Today, as chief
Of the sea guardians
Of the land of the dawn,
Awed I gaze up
At the rising sun.
He wrote the poem onboard the battleship Nagato, his flagship as commander in chief Combined Fleet. So the rising sun would have been the ship's pennant. The land of the dawn, of course, was Japan: The two characters Ni-hon (usually pronounced Nippon) mean Sun Source, or the Land Where the Sun Rises. Yamamoto, if we may translate a subtle 31-syllable Japanese poem into blunt English words, was on top of the heap.
It would be foolish to imagine that he did not enjoy his eminence, even as he saw the looming threat of getting into a war with the wrong enemy. He enjoyed a battle, and might even have found a losing battle more interesting. He might have quite liked the idea of being at the center of a big story, and what could be a bigger story than working the miracle of saving Japan from the doom he himself had predicted? After all, going ahead with the attack wasn't his idea. He wasn't that crazy. He had, however, planned an excellent attack.
Or it would have been excellent, if it had caught the American aircraft carriers in harbor. When the returning aircraft reported that the American carriers had not been present, Yamamoto, supervising the operation at long range from the Nagato anchored at Hashirajima in the Inland Sea, knew straight away that the Americans had the wherewithal to go on fighting.
In May 1942, only five months after Pearl Harbor, the American carriers fought him to a draw at the battle of the Coral Sea. At Midway, scarcely more than six months after Pearl Harbor, they destroyed him. He had been right about making things tough for the Americans for six months. Six months of supremacy were all that the Japanese enjoyed. After Midway, they had no chance of keeping the initiative. But we make a mistake if we think they were crazy not to admit defeat. There was always the possibility that they could bring their opponents to terms by making it too costly to go on fighting. Because Yamamoto died early, and because the English-speaking gambler is such a sympathetic character, he tends to be enrolled in the ranks of those who would have seen reason and sought a sane way out. For those who hold that view, a close study of Yamamoto's face can be recommended. He knows your country well, admires its virtues, and doesn't even think he can prevail: But he wants to fight anyway.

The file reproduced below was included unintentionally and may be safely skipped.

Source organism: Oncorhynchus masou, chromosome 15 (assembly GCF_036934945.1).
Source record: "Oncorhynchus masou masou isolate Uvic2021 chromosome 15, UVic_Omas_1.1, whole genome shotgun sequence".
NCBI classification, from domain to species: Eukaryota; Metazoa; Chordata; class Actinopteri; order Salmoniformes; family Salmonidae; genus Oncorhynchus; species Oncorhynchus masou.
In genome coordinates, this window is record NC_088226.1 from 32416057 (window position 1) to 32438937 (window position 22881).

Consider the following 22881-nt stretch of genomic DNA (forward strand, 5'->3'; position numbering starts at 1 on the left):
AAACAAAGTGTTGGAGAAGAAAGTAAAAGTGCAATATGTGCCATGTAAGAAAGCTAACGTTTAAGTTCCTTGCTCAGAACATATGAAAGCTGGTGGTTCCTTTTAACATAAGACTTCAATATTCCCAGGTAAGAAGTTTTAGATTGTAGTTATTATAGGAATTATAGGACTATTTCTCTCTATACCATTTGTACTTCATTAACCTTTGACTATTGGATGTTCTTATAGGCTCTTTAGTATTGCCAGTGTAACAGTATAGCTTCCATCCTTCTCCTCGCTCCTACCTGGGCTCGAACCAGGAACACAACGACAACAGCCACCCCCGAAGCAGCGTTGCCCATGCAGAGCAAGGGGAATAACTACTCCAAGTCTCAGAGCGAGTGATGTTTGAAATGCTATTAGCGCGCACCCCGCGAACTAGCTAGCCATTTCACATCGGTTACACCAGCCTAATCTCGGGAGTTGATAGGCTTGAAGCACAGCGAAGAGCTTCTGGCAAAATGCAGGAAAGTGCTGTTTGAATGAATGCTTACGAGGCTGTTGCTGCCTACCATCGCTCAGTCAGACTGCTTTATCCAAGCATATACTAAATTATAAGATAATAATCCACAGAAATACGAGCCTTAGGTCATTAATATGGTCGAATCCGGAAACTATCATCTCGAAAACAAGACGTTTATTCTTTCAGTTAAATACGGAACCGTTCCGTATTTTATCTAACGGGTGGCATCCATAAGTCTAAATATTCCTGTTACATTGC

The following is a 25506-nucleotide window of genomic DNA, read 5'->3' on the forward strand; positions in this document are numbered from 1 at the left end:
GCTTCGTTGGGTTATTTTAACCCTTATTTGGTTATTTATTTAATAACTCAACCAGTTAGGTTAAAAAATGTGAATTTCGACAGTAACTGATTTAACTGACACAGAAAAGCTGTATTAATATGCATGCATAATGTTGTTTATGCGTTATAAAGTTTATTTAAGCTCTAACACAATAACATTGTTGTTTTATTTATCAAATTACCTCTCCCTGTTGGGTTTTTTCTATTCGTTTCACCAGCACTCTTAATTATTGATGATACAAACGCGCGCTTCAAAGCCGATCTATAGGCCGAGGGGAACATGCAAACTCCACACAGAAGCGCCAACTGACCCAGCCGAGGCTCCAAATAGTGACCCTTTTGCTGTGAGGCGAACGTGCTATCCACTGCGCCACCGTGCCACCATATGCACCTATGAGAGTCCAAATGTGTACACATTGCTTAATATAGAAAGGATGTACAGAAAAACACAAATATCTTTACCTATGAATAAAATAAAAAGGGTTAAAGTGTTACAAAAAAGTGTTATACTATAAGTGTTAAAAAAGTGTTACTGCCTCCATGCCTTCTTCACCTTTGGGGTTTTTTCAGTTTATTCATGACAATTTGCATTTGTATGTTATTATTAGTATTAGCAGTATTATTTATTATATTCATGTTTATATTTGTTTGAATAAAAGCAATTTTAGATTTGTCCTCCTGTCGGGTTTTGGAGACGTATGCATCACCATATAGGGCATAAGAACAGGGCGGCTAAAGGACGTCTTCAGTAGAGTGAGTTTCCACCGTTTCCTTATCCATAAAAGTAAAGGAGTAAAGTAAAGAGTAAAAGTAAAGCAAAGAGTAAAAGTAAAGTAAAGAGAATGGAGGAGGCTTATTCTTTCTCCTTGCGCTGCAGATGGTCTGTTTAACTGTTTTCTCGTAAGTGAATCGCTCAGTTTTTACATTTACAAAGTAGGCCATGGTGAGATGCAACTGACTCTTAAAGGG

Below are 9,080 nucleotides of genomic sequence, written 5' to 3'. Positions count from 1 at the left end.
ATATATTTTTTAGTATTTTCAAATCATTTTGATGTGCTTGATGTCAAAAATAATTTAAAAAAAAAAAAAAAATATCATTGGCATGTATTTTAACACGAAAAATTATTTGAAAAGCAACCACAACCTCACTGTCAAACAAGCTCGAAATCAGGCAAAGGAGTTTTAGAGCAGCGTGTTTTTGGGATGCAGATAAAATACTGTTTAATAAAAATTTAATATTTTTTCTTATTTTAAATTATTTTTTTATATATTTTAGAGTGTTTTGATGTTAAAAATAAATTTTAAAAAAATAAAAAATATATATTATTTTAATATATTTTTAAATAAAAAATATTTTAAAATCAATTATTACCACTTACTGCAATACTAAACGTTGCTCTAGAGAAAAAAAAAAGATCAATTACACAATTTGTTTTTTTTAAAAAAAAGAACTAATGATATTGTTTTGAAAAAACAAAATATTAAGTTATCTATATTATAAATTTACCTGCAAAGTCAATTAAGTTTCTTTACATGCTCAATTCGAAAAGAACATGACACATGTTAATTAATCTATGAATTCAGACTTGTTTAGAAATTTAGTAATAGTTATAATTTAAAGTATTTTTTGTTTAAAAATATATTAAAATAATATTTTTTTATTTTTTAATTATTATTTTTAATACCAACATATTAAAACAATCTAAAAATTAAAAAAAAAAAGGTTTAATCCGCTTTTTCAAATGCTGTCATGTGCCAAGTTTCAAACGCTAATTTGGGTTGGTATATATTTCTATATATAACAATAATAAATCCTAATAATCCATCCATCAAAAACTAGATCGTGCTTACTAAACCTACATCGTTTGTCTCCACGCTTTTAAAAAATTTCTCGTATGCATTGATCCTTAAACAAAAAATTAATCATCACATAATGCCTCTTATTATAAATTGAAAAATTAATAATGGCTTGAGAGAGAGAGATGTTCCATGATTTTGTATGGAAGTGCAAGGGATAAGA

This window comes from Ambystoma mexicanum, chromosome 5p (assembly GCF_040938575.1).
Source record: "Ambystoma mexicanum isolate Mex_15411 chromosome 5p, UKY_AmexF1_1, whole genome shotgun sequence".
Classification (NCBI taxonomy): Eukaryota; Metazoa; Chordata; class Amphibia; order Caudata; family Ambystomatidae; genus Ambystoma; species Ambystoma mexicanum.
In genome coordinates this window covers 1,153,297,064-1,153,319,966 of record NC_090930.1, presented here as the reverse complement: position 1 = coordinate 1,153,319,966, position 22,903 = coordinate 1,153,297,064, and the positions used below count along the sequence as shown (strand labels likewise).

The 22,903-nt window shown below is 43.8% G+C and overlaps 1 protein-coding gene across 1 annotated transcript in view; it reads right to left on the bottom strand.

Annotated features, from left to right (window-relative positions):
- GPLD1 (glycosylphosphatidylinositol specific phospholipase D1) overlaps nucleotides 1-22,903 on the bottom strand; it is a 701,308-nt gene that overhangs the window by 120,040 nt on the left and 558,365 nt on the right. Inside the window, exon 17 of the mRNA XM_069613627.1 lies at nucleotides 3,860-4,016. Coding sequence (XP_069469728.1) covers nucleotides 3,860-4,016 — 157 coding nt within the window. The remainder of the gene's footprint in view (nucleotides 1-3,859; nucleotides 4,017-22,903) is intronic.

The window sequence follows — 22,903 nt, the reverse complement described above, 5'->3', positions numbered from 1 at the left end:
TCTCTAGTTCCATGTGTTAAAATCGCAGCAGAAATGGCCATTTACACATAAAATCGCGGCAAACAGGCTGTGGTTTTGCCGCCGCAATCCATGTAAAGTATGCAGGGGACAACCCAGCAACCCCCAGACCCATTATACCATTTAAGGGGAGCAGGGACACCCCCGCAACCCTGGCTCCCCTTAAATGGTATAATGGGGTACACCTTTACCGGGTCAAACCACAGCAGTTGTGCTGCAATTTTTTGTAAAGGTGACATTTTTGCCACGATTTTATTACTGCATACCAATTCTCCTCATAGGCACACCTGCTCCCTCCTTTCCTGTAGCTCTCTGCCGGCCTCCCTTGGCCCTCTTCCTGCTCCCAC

People of a literary bent tend to idealize the poet warriors, of whom, in modern times, Yamamoto must count as the most conspicuous, apart from General Patton. But we need to ask ourselves whether a flair for the poetic might not be a limitation to generalship, in which a considered appreciation for the mundane is essential. A poetic flair has an impatient mind of its own: It likes to make an effect, and it has a propensity for two qualities that can easily be inimical to a broad strategic aim. One of those qualities is what A. Alvarez called the shaping spirit, and the other is what Frank Kermode called the sense of an ending. Yamamoto's plan for deciding the war on the first day was not only the equivalent of a roulette player's betting his whole bundle on a single number, it was also the equivalent of trying to cram the whole of The Tale of Genji into a single haiku. There was bound to be material that didn't fit. Even if the American aircraft carriers had been in harbor, they would not have sunk far enough in the shallow water to be beyond salvage. One way or another, the American fleet was bound to come back.
Spiritually, Yamamoto died at Midway. In the matter of his physical death, however, it seems unlikely that he committed suicide in expiation. Romantic interpreters sometimes favor the appealing notion that Yamamoto invited the American ambush that resulted in his being shot down into the jungle of Bougainville on April 18, 1943. But when the Japanese search party tracked down his corpse in the jungle, he was still strapped into his seat. His sword was beside him. If he had wanted to commit suicide, he would probably have done so on dry land or on the deck of a ship, included the sword in the ceremony, and written a poem first.
Clive James, the author of numerous books of criticism, autobiography, and poetry, writes for the New York Times Book Review and The New Yorker. He lives in London.
Reprinted fromCultural Amnesia, by Clive James © 2007 by Clive James, with permission of the publisher, W.W. Norton & Company Inc. This material may not be reproduced, rewritten, or redistributed without the prior written permission of the publisher.